Using the Index Cards: A Detailed Guide

Goitein left roughly 27,000 index cards in his files. They are organized in two categories. More than 7,000 describe the contents of a single shelfmark or document. The other 19,000 focus on topics (e.g., children, clothing, family, food, the weather). 

Below is a more detailed guide to Goitein's index cards from Oded Zinger, “Finding a Fragment in a Pile of Geniza: A Practical Guide to Collections, Editions, and Resources,” in Geniza Research in the Twenty-First Century, ed. Jessica Goldberg and Eve Krakowski, special issue of Jewish History 32:2–4 (2019).

[Goitein's] laboratory constitutes the best semiavailable database for the documentary Geniza. [But] some guidance is needed before it can be used efficiently. [...]

The best way to get acquainted with Goitein’s index cards is just to dive right in. One quickly learns to read his hand in Hebrew, English, and Arabic, and most of the abbreviations used should not pose particular difficulty. It is, however, important to keep in mind that, reflecting the trajectory of Goitein’s study of the Geniza, there are often two sets of cards for a given subject, one general and one related to the India Book.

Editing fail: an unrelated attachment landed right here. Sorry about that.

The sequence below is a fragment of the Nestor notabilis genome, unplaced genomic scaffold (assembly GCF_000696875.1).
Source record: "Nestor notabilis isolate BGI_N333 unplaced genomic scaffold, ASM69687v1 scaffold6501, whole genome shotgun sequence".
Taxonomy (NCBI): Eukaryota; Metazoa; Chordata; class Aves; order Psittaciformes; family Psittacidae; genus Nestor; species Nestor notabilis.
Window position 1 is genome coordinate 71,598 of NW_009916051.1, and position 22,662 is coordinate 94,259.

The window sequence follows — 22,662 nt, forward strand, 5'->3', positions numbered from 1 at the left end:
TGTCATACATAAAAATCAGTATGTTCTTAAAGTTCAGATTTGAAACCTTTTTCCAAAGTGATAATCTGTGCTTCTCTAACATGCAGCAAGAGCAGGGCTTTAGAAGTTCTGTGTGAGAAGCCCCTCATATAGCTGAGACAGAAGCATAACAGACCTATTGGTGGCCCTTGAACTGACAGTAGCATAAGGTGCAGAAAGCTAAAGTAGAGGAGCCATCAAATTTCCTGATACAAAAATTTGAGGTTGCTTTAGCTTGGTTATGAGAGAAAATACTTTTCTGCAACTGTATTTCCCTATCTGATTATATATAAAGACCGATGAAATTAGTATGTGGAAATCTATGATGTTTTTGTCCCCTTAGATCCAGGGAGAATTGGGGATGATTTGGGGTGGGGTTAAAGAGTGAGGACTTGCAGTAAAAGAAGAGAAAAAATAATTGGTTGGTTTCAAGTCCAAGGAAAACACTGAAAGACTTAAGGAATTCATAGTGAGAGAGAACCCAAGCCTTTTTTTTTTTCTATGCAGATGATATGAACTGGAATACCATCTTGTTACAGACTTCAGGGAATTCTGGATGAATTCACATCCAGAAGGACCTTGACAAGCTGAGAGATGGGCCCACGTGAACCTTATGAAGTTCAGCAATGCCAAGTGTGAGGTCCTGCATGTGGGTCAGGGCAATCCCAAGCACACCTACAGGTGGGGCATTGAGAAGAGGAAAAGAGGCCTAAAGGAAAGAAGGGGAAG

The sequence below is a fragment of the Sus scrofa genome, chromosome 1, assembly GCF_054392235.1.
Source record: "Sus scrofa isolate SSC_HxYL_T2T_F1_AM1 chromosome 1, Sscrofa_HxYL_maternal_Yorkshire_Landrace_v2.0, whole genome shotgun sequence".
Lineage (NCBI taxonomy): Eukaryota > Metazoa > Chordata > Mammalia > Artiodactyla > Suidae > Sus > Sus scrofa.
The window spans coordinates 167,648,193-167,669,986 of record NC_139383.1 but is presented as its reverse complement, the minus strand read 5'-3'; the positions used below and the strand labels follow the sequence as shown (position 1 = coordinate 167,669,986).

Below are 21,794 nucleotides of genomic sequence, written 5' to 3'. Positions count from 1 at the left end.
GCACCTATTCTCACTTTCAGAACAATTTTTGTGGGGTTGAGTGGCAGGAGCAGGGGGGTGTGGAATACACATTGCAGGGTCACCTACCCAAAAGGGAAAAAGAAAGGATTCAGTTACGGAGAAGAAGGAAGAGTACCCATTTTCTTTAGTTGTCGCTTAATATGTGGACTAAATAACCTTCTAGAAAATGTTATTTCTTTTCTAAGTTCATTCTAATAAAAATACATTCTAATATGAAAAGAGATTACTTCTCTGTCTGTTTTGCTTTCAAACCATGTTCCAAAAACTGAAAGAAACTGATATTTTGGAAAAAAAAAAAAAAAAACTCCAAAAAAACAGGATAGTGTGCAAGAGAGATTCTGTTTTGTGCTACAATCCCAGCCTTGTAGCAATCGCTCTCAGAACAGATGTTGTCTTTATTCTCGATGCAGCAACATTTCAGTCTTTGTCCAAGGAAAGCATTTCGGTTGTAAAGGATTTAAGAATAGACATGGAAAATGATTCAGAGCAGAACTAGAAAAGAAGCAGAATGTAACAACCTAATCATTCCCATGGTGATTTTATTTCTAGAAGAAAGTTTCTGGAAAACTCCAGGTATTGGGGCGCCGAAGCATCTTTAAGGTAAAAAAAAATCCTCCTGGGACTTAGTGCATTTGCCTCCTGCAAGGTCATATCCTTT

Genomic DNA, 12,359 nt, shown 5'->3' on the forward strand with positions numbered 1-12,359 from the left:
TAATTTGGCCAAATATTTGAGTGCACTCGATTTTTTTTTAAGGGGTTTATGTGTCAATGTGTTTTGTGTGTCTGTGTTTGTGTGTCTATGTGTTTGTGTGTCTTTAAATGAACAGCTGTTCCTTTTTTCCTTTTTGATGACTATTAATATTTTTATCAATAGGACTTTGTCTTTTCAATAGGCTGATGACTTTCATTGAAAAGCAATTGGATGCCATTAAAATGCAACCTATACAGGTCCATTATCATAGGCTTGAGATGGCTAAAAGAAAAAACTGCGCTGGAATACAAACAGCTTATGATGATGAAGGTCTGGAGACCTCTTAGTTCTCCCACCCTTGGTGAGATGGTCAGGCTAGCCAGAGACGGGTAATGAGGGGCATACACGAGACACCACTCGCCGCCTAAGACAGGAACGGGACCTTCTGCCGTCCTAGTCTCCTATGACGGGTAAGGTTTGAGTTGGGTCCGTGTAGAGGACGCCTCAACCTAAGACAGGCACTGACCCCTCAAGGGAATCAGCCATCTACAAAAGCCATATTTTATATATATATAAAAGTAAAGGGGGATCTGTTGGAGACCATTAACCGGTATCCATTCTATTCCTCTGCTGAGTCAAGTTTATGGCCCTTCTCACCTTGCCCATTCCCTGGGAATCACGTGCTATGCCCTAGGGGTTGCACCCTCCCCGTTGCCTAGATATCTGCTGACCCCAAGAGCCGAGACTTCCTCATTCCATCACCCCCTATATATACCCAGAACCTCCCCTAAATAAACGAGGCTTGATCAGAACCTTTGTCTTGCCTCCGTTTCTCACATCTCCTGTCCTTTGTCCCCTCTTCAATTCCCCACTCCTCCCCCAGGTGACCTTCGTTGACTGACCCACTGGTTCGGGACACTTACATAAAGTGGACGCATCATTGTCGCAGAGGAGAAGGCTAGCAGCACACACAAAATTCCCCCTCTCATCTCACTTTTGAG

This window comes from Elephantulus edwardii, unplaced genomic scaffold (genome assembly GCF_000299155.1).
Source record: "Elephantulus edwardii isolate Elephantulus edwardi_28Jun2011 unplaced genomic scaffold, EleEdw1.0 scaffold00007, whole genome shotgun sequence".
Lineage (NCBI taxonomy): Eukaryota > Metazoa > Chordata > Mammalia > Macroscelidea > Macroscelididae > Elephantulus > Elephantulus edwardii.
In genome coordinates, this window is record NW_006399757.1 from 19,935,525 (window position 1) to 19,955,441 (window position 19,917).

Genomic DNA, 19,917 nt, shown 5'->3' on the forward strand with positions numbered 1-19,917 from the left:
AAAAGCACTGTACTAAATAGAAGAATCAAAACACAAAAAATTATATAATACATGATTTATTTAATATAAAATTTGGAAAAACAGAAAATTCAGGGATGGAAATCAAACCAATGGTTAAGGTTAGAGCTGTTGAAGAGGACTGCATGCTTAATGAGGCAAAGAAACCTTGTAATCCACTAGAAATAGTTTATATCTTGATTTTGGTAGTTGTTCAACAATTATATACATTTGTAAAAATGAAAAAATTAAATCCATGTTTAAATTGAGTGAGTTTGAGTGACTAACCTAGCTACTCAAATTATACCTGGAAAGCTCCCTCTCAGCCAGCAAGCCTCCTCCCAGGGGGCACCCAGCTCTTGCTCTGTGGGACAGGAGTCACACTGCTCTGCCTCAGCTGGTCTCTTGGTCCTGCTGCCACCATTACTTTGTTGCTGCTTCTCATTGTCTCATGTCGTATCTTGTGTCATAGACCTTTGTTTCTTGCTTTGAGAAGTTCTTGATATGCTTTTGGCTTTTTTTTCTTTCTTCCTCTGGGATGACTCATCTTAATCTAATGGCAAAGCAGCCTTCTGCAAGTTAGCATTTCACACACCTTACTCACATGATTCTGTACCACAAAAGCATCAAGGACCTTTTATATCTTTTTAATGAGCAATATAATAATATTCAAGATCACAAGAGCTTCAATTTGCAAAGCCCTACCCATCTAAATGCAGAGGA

Goitein index card

This is the index card for the אבן אלגאזפיני (Ibn/Ben al-Ghāzfīnī) family of cantors, roll 19, 154, drawer 20 (10C), 523. Goitein recorded nine documents (an additional document is noted on the back of the card) with a short description, noted where one of them was published, and proposed a dating for two others. Notice how the card reflects his ponderings over completing a lacuna in one of the documents and over the meaning of the family name (based on place, based on occupation, a November 30, 1969, letter from the biblical archaeologist Abraham Biran, and references to the geographic dictionaries of Yāqūt [= yaq] and Ibn Duqmaq [= Duq] and Ibn al-Ukhuwwa’s Maʿālim al-qurba fī aḥkām al-ḥisba). Incidentally, the reference to ENA 2738.12 is a mistake for ENA 2738.22.